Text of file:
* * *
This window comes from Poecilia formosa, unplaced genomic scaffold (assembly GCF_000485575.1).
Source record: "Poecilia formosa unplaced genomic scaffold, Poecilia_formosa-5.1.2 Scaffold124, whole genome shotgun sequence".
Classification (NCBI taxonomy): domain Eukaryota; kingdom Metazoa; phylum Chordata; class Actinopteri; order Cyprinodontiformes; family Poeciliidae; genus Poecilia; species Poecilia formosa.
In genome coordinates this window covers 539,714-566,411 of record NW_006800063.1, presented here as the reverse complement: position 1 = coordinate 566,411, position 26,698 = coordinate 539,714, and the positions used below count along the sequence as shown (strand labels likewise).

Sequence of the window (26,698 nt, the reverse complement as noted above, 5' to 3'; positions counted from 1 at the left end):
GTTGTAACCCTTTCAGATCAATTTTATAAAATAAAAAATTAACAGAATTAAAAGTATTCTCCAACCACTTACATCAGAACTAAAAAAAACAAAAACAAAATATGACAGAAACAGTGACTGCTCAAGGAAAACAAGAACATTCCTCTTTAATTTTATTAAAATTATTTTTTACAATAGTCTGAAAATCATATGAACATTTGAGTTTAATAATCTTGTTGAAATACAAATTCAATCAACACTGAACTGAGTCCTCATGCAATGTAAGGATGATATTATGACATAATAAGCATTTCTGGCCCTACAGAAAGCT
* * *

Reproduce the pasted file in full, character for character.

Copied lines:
This window comes from Poecilia formosa, unplaced genomic scaffold (assembly GCF_000485575.1).
Source record: "Poecilia formosa unplaced genomic scaffold, Poecilia_formosa-5.1.2 Scaffold124, whole genome shotgun sequence".
Classification (NCBI taxonomy): domain Eukaryota; kingdom Metazoa; phylum Chordata; class Actinopteri; order Cyprinodontiformes; family Poeciliidae; genus Poecilia; species Poecilia formosa.
In genome coordinates this window covers 539,714-566,411 of record NW_006800063.1, presented here as the reverse complement: position 1 = coordinate 566,411, position 26,698 = coordinate 539,714, and the positions used below count along the sequence as shown (strand labels likewise).

Sequence of the window (26,698 nt, the reverse complement as noted above, 5' to 3'; positions counted from 1 at the left end):
GTTGTAACCCTTTCAGATCAATTTTATAAAATAAAAAATTAACAGAATTAAAAGTATTCTCCAACCACTTACATCAGAACTAAAAAAAACAAAAACAAAATATGACAGAAACAGTGACTGCTCAAGGAAAACAAGAACATTCCTCTTTAATTTTATTAAAATTATTTTTTACAATAGTCTGAAAATCATATGAACATTTGAGTTTAATAATCTTGTTGAAATACAAATTCAATCAACACTGAACTGAGTCCTCATGCAATGTAAGGATGATATTATGACATAATAAGCATTTCTGGCCCTACAGAAAGCT